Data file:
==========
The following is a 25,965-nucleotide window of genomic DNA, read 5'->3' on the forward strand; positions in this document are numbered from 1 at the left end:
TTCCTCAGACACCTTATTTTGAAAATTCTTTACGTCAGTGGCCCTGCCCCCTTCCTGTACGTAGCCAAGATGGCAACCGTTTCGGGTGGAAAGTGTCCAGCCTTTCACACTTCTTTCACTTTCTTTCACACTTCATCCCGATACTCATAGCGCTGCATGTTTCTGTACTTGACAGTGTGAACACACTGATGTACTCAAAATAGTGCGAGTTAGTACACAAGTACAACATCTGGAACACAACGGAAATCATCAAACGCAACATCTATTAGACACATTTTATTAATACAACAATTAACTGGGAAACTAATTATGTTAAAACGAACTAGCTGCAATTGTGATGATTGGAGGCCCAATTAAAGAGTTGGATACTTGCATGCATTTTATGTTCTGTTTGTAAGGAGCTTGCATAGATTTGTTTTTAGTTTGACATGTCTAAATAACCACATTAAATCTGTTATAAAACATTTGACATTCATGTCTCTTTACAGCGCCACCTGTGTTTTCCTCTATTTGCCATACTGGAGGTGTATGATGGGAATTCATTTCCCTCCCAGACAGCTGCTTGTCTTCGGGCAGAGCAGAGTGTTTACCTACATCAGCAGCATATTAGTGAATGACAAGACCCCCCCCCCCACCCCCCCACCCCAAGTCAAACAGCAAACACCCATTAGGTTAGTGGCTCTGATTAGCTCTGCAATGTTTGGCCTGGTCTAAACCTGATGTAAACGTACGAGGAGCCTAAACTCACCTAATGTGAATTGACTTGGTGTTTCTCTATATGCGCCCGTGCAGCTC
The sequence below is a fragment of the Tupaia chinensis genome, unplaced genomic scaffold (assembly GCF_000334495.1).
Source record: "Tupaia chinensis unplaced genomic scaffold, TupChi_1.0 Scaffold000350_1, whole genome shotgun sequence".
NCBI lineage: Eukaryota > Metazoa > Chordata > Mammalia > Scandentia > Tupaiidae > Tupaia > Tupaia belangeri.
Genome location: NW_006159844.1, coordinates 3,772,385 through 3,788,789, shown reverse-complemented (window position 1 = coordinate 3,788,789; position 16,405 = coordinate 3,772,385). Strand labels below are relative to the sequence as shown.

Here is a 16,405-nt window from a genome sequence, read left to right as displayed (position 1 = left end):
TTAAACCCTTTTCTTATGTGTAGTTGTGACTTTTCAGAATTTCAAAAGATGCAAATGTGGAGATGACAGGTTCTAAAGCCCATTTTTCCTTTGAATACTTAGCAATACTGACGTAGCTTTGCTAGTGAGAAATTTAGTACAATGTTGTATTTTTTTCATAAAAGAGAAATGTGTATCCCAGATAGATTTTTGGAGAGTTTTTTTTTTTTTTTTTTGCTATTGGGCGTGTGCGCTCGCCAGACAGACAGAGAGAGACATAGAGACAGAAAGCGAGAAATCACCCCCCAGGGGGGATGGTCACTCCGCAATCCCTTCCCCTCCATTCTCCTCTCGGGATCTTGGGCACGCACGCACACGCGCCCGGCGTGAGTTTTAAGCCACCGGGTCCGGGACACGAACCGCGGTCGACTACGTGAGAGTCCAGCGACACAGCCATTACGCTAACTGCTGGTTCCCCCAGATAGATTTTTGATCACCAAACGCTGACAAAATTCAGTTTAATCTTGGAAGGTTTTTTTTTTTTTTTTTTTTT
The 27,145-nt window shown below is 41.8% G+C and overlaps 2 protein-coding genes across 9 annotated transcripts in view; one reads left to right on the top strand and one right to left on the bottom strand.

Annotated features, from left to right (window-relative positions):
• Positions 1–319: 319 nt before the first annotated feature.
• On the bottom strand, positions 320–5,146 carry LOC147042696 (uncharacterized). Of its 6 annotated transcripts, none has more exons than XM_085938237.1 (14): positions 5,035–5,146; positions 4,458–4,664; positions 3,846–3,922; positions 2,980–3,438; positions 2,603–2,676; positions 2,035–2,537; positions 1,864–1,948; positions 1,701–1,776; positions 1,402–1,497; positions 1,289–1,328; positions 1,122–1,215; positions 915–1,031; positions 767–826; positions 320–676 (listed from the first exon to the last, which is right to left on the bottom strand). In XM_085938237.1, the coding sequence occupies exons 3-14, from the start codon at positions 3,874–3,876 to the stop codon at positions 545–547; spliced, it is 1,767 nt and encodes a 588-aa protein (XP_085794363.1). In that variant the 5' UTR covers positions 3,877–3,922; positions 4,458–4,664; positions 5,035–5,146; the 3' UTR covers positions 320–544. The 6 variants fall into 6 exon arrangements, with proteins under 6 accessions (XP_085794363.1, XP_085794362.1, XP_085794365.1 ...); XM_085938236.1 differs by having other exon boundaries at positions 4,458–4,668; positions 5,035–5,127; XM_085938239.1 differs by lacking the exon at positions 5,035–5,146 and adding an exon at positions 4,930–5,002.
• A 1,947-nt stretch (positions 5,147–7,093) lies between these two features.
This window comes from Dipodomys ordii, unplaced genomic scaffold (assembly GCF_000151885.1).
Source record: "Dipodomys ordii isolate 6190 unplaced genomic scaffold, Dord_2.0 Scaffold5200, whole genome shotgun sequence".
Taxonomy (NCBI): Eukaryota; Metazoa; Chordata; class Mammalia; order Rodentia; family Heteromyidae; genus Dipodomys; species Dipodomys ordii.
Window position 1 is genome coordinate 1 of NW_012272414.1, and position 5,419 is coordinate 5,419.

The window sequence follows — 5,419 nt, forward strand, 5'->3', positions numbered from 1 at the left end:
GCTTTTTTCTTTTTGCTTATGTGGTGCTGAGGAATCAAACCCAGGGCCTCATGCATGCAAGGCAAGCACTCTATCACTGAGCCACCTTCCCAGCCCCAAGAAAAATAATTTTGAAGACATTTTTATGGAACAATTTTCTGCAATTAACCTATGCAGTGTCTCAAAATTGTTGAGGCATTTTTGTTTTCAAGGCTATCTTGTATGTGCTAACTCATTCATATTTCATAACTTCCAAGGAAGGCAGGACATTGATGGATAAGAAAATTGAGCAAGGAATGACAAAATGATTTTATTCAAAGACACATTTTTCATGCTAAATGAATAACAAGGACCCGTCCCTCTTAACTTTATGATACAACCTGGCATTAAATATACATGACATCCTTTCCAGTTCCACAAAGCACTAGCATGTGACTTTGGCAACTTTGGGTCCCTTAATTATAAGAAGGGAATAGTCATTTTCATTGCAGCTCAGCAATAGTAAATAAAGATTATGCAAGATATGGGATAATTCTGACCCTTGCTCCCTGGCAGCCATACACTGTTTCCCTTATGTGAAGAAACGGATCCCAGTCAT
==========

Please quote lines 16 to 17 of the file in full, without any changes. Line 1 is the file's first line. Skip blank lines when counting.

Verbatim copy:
Taxonomy (NCBI): Eukaryota; Metazoa; Chordata; class Mammalia; order Rodentia; family Heteromyidae; genus Dipodomys; species Dipodomys ordii.
Window position 1 is genome coordinate 1 of NW_012272414.1, and position 5,419 is coordinate 5,419.